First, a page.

Dean, a medical doctor and healthcare reform activist, said that if healthcare legislation is passed but isn’t implemented until after the election, Republicans would be able to capitalize.
"If you pass the bill and it [doesn't take affect until] by 2013, you're going to have all the bogeymen out there—the death panels, rationing, you can't see your doctor and all of this stuff—and you're going to have nothing in anybody's experience that counter acts that," Dean said at a healthcare round table hosted by Politics magazine.
Throughout the event, Dean expressed his support for a public option—or government run insurance program—to be included in the bill. As he has said previously, insurance companies are designed to maximize their profit, at times at the expense of the consumer. The only way to insure a level playing field, Dean reasoned, is to give Americans the choice of a government sponsored plan that is not profit driven.
In order to have a program in place by July 1 of next year, Dean recommended expanding Medicare. "That's the only way you can deliver healthcare to everyone by 2010," he said.
"You can't invent a new system under [Health and Human Services], which has never run a bureaucracy, then expect it to work in any reasonable way," he added. "So if the Democrats finally figure out that they want to survive the midterm elections, their public option would be allowing a certain proportion - whatever you deem appropriate, financially viable and yet politically viable - a certain mass but not so many people that you can't manage the system" to enroll in Medicare.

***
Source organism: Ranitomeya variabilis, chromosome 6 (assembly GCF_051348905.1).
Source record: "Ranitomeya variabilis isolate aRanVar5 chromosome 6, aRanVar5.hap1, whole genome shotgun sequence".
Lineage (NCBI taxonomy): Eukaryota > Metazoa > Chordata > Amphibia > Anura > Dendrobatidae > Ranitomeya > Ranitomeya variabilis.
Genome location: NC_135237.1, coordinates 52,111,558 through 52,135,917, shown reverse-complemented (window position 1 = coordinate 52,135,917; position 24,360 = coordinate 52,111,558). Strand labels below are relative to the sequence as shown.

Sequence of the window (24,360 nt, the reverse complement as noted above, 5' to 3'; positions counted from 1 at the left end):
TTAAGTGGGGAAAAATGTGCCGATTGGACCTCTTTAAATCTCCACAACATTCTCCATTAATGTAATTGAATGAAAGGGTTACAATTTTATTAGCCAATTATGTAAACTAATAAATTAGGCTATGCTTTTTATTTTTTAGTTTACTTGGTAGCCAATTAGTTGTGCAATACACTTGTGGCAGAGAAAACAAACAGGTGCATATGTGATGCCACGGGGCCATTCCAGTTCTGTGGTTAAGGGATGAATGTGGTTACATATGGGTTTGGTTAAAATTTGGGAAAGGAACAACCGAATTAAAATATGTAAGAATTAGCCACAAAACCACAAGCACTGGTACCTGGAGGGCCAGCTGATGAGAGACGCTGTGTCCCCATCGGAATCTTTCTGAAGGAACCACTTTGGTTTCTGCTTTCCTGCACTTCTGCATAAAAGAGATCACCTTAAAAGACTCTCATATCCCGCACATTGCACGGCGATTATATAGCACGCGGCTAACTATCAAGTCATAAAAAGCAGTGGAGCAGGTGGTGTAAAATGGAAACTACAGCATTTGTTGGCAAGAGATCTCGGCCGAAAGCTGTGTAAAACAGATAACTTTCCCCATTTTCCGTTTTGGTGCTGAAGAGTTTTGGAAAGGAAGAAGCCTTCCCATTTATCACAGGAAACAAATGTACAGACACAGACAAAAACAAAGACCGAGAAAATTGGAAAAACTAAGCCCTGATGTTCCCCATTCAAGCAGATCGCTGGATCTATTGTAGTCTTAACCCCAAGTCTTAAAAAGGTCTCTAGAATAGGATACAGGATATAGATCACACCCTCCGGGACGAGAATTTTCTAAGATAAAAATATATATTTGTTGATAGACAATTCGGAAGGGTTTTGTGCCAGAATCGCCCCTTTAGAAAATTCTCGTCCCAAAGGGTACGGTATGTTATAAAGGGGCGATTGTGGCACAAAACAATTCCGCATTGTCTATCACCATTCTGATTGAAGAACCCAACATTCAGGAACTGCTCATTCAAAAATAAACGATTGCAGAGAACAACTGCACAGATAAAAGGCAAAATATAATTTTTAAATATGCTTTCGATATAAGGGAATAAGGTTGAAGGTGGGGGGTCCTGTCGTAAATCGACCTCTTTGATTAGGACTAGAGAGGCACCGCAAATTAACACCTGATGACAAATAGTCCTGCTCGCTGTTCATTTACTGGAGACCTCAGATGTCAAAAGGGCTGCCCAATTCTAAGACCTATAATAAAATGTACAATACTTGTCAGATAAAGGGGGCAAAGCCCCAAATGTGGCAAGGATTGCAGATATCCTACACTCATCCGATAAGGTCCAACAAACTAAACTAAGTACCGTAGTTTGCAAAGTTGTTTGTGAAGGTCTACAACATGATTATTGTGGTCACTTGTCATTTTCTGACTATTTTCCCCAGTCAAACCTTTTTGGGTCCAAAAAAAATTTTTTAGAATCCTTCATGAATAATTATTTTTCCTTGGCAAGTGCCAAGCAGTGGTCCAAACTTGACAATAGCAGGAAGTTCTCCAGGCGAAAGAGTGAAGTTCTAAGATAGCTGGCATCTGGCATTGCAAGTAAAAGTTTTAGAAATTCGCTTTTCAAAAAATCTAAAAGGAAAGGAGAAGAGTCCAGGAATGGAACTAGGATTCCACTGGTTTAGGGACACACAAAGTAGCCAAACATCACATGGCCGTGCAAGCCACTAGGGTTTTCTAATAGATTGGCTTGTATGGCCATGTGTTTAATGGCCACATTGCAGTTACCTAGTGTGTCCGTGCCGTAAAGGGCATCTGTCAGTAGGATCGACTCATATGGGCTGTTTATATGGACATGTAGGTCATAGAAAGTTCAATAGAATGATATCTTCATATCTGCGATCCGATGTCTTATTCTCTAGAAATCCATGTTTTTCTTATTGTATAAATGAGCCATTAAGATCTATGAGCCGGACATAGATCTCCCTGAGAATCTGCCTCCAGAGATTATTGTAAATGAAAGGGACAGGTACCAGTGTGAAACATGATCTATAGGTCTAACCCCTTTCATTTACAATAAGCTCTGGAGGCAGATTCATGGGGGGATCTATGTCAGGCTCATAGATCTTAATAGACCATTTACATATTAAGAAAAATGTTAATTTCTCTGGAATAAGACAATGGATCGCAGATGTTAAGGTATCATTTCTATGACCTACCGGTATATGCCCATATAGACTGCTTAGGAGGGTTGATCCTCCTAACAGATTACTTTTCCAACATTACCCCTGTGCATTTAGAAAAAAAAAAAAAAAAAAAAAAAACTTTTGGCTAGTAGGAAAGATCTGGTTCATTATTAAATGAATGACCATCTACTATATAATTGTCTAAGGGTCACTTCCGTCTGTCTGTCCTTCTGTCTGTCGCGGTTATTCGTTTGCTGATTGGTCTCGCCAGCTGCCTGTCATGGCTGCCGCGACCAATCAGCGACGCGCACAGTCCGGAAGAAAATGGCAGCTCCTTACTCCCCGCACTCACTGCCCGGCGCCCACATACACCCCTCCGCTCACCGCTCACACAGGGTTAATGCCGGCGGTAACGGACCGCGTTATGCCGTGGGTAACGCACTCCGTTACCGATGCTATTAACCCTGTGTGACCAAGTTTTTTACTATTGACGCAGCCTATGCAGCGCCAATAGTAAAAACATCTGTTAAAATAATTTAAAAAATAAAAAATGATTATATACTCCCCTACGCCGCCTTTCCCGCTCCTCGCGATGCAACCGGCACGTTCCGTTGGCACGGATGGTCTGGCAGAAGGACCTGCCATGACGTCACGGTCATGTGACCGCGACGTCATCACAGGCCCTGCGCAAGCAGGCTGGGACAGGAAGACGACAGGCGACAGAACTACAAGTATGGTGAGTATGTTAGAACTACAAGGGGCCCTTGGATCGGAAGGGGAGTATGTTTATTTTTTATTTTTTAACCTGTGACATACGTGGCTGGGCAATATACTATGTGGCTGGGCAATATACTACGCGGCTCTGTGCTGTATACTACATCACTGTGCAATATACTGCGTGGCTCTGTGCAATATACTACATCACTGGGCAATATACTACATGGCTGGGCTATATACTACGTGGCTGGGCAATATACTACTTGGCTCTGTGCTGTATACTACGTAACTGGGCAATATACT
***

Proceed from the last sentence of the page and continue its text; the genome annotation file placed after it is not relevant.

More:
After the forum, which was co-hosted by Pharmacy Times and The American Journal of Managed Care, Dean told Politics that Democrats will only benefit electorally if voters have experienced healthcare benefits from an implemented reform plan.
"By Election Day people need to have the discussion over the kitchen table—the mythical Washington kitchen table—about health insurance in a rational way," he said. "And that is not going to happen—I don't care who says what in what kind of TV ads—until people actually experience it."
"Once you get people who are actually insured, all of the myths go away," he also said. "They need to know someone—either themselves, a member of their family or somebody else casually—who is insured because of what Barack Obama and the Congress has done."
Jeremy P. Jacobs is the staff writer at Politics. He can be reached at firstname.lastname@example.org